From the In My Backyard Desk, some news about a 9/11 hero from the Diocese of Brooklyn. Chief Joseph W. Pfeifer was featured prominently in the documentary I worked on, “9/11,” (updated and being rebroadcast on CBS this Sunday). Now, he is looking back on the legacy of that awful day.
As Chief Joseph W. Pfeifer of the New York City Fire Department sees it, the 9/11 terrorist attacks were a global trauma and the 10th anniversary of the tragedy provides a transformative opportunity for the world community to pause and think about its spiritual dimension and its aftermath.
On Sept. 11, 2001, Pfeifer was chief of the 1st Battalion, one of the first on the scene and in charge of directing firefighter response in the north tower of the World Trade Center. He met his firefighter brother in the lobby of the building as Lt. Kevin Pfeifer responded to the second alarm. They exchanged a few words, and Kevin headed up the stairs. He helped evacuate workers and directed other firefighters to safety, but he was killed in the collapse of the building.
“People were angry at God and they had every right to be, but that was not my experience,” Pfeifer said in an interview with Catholic News Service. “I was walking back to the firehouse from the site on the second day, when we knew there would be no more survivors. It was completely dark except for the lights we had brought in. There was no power and there was smoke everywhere.
“Instead of anger, I felt an encounter, as if I was coming back to an old friend, or putting on an old sweatshirt. I had wrestled with God and spirituality before. I had had the experience of being in a conflicted place and trying to understand what it means,” Pfeifer said.
“How do you encounter spirituality and what is your personal experience of God? Mine was very much on West Street, walking back in complete sadness, but it was a place I’d been to before.”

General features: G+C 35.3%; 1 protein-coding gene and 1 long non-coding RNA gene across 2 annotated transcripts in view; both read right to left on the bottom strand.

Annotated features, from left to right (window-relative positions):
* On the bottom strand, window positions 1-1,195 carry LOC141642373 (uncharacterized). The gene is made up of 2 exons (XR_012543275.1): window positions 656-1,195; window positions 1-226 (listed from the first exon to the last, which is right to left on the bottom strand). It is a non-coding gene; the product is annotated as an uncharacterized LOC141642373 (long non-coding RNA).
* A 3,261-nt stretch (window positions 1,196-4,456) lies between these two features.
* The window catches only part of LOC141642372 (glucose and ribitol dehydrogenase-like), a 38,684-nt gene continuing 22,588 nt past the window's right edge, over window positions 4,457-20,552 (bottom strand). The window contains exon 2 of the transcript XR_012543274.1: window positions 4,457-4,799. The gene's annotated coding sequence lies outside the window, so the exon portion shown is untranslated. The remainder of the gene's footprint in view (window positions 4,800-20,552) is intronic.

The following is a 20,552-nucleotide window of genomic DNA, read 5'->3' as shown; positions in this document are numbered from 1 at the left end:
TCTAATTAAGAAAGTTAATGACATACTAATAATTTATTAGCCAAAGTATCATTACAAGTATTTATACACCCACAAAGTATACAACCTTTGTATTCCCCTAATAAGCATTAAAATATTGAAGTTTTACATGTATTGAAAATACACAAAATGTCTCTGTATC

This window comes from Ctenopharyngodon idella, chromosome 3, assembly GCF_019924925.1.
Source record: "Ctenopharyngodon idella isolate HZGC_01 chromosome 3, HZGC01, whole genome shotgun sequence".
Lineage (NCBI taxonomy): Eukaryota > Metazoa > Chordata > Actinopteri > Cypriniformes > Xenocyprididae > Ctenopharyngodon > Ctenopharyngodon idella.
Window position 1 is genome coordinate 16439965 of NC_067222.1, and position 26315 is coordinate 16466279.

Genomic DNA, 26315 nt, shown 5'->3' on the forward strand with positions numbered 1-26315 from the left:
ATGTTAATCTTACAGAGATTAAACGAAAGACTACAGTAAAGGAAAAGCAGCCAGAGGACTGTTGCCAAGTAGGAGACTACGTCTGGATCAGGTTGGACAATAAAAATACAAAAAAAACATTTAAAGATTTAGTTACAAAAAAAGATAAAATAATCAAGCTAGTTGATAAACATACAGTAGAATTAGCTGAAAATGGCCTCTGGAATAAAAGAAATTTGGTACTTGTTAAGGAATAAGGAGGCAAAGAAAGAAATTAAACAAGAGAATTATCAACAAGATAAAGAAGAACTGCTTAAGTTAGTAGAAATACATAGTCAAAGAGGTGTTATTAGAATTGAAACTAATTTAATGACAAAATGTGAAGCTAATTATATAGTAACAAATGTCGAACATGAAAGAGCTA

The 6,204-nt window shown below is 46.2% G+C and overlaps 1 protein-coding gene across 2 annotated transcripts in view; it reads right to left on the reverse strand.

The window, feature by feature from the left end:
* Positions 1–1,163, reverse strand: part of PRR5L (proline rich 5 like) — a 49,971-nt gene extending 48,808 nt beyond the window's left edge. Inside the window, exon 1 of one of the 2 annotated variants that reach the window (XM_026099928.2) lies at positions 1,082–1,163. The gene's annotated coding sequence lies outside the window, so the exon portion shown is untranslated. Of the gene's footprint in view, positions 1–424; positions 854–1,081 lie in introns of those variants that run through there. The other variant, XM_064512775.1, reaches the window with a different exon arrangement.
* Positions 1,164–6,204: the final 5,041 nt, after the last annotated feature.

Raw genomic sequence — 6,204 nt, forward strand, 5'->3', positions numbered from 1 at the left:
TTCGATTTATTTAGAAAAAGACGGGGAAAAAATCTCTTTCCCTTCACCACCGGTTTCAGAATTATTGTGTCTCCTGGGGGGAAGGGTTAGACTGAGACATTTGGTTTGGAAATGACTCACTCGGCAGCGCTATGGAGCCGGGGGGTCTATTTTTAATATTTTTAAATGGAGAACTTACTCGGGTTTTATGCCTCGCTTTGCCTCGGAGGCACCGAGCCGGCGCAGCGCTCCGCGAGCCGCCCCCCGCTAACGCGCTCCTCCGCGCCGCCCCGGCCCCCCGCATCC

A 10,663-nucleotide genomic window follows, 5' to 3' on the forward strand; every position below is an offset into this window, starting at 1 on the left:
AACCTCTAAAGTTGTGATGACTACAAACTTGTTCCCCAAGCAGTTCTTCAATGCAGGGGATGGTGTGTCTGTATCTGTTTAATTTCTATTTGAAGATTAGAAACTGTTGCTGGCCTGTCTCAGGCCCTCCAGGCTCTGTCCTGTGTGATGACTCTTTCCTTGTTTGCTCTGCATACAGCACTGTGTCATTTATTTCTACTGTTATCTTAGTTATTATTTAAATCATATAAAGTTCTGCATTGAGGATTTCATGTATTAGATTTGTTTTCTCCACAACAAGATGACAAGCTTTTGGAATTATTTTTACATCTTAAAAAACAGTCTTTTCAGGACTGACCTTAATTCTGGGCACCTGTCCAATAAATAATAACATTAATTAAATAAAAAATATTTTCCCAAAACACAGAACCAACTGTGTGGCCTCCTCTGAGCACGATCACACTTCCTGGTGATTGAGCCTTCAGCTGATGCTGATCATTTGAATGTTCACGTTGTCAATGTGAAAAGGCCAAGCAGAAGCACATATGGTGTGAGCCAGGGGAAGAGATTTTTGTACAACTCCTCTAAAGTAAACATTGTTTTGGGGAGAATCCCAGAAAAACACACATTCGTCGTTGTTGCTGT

Pfeifer graduated from Cathedral College in Douglaston, N.Y., and studied two years at Immaculate Conception Seminary in Huntington, N.Y., from which he later earned a master’s degree in theology. He said he was familiar with wrestling with God and trying to figure out what he was called to do with his life. He is now the chief of counterterrorism and emergency preparedness for the New York City Fire Department and addresses groups of people in many parts of the world.
People encounter spirituality in different ways, he said, and the 10th anniversary will allow people to connect their individual experiences with those of people in a larger group.
One such larger group devastated by the Sept. 11 attacks lives in Rockaway Peninsula at the southwest tip of the Diocese of Brooklyn.
Rockaway is a relatively isolated section of the populous borough of Queens. Generations of New Yorkers have escaped the summer heat on its Atlantic Ocean beaches and more than 100,000 people are now full-time residents of the handful of communities that span the narrow 10-mile stretch. The barrier peninsula is known locally as the Irish Riviera because it attracted so many New Yorkers of Irish ancestry.
Rockaway is home to firefighters, police officers, emergency responders and financiers and the collapse of the World Trade Center tore a huge hole in the heart of peninsula. Seventy residents were killed in the disaster. Many of them worshipped at one of the eight Catholic churches that punctuate the flat, sandy neck of land.
Pfeifer is a longtime summer resident of Breezy Point and worships at St. Thomas More in Rockaway Point. He described one of several memorials on the peninsula that includes quiet spaces to encourage reflection.
Msgr. Martin T. Geraghty was pastor of St. Francis de Sales in Belle Harbor in 2001. Twelve of the World Trade Center victims were buried from the church. On Nov. 12, three days after the last funeral, Msgr. Geraghty was celebrating the 9 am Mass when an American Airlines flight bound for the Dominican Republic crashed one block from the church, killing all 260 people on the plane and five on the ground, including parishioners.
“At Christmas 2001, a friend from Michigan asked if I was ‘over it yet’,” Msgr. Geraghty said. “I told him it’ll never be over for us. It has been a defining moment in the lives of families here.”
He said, “There is an ongoing role for people. The message of the Gospel didn’t become irrelevant that day. We’re just at the beginning: 2,000 years hasn’t been long enough for our tribal human hearts to absorb the message of Jesus Christ.”